Sustainability is not singularly about the planet on which we live, it translates to business, to government, to humanity–to endless entities that people have identified as important to maintain for future generations.
Sustainability is built on the assumption that developing particular strategies, taking particular intentional steps, fosters longevity.
Sustainability means meeting our own needs of the moment/the time period without compromising the ability of future generations to meet their own needs.
When I joined the Stonewall organization in the summer of 2020 I found myself joining an organization that had been around for 39 years–on the surface, an entity that people have identified as critically important to maintain for future generations.
When I joined the organization some of my first tasks were redefining the executive director’s role, understanding and getting the organization through the immediate challenges of the COVID pandemic, and starting the conversation around developing particular strategies and intentional acts that would ensure the longevity of the organization while ensuring future generations would be able to leverage the power of the organization to meet the needs of their time period–to make it sustainable.
While the Stonewall Columbus organization has long been known for producing the Stonewall Columbus Pride Festival & March–our largest Program and our largest fundraising effort that has allowed the organization to maintain all these years; the Stonewall organization has been far more than just Pride to the queer community–actually, to central-Ohio and beyond.
- This organization has been at the heart of inclusive legislative change and practice at the city, county, and state levels.
- This organization has been a part of telling the story of the queer community of Ohio in an effort to ensure the community is seen.
- This organization has made space so that other LGBTQI+ organizations could thrive.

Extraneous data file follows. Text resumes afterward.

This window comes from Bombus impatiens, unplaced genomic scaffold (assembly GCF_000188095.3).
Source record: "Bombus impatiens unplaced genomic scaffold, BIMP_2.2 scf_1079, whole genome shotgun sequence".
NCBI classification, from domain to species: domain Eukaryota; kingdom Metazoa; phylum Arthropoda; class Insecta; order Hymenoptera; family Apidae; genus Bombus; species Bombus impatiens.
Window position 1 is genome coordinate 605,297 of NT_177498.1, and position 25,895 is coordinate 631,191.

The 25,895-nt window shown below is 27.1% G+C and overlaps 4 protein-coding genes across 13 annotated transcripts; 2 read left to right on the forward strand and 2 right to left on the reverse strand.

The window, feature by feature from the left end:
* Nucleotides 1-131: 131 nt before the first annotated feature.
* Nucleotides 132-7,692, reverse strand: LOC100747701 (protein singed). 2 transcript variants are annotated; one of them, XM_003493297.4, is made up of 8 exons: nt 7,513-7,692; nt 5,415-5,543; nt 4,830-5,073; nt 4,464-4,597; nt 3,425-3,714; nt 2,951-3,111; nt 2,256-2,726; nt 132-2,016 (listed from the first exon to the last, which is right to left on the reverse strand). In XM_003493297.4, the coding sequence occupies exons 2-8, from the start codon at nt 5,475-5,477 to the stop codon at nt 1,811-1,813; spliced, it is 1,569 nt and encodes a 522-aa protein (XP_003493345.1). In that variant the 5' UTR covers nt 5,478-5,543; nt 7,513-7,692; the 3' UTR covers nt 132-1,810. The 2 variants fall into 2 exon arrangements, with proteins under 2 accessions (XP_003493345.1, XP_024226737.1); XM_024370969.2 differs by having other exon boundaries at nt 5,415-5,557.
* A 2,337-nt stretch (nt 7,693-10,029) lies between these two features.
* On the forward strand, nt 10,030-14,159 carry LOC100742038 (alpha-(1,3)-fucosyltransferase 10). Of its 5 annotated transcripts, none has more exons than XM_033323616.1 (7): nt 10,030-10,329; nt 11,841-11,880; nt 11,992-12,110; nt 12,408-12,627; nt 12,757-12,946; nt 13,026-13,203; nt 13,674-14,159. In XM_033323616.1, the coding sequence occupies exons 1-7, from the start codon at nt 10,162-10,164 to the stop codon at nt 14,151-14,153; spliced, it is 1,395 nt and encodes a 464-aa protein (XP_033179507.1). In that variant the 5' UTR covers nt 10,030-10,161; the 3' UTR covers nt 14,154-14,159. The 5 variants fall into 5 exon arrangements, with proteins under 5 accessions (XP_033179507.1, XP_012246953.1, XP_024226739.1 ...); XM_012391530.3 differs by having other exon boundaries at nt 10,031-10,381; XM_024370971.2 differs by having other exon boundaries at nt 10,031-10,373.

Past caretakers of the Stonewall organization made intentional decisions that allowed the organization to maintain all of these years–to be able to respond to the in-the-moment needs of the time. A collection of those caretakers did the work that allowed the Stonewall Columbus organization to create intentional space for the community with the Stonewall Columbus Community Center–we are so grateful. And now, the current caretakers, of board and staff, are working to meet many expectations as the organization exists during what may be seen as a generational zeitgeist shift–an appropriate shift.
In this time period the representative image of our LGBTQI+ community has changed from what it was at the onset of the queer liberation movement–we are far more inclusive. Our representative image is far less cis and white; increasingly more BIPoc, Non-Binary, and Trans; composed of more same-gender loving families with kids; decreasingly reliant on notions of binaries; and among others dimensions, reclaiming and creating queer as an affirming identity.
As our community grows because of the intentional practice of inclusive actions, we have to break down tendencies of competition and support tendencies of collaboration–intentional acts that create sustainable relationships. Intentional acts such as believing in positive intent, engaging with moments of apology and forgiveness, checking-in with empathy and other such considerate acts of human understanding. I hope our community can find more ways and spaces to collaborate so that we have more of us working together in combined efforts towards similar outcomes–I acknowledge this is not easy work.
These last few years as Executive Director have been a study in the concept of sustainability–for me, the human, and for the Stonewall organization. I’ve been going non-stop since joining the organization in the summer of 2020 working to help usher in positive organizational change, new and renewed community connections, and seeking out methods to support economic sustainability for the Stonewall organization well into the future. During these years I’ve realized that in order for me to sustain pushing and driving change at such a high level I must intentionally seek help–to create partnerships that accomplish the work. The small, yet mighty, team across the Stonewall organization has worked tirelessly to ensure the community sees an organization in change, an organization striving to make space for the most of us, an organization dedicated to making space for the various intersectional identities within our diverse queer community.
While this may be hard work it must also be sustainable work. Sustainable because as an entity we, Stonewall, are symbolically representative of a greater queer community across central-Ohio and as such we must be sustained for future generations.
Sustainability is our purpose, passion, and power.